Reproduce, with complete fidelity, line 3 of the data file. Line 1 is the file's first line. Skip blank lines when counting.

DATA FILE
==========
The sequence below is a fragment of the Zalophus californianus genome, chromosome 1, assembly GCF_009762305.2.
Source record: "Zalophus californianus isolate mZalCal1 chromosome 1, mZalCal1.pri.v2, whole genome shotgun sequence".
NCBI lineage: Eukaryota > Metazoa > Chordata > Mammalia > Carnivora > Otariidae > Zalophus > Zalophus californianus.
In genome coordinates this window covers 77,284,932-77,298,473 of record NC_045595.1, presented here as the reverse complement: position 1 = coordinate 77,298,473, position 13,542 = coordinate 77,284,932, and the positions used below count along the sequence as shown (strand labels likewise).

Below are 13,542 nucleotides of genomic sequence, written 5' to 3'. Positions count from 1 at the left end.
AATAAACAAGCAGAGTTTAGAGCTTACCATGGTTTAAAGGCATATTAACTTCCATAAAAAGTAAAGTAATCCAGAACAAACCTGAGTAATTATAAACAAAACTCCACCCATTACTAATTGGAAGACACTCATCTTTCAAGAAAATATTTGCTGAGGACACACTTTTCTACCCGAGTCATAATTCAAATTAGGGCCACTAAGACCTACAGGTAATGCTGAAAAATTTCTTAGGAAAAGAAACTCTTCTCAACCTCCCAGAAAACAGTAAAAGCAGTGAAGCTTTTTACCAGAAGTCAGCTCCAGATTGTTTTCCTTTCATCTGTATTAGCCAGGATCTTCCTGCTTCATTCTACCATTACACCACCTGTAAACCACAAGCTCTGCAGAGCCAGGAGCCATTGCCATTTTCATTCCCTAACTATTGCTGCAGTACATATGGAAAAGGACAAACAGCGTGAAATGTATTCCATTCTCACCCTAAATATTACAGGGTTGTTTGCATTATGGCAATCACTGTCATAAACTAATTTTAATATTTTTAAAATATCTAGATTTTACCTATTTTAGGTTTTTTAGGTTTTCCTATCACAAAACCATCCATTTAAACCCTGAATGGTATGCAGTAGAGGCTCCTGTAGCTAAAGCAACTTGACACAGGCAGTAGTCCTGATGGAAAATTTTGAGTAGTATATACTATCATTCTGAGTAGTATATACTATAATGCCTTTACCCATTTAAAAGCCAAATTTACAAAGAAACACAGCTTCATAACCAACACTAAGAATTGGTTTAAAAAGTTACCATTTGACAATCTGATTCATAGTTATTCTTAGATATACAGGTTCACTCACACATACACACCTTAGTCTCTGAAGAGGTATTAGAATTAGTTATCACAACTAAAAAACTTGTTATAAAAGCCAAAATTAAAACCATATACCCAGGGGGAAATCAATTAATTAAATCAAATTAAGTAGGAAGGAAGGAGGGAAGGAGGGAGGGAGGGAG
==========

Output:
NCBI lineage: Eukaryota > Metazoa > Chordata > Mammalia > Carnivora > Otariidae > Zalophus > Zalophus californianus.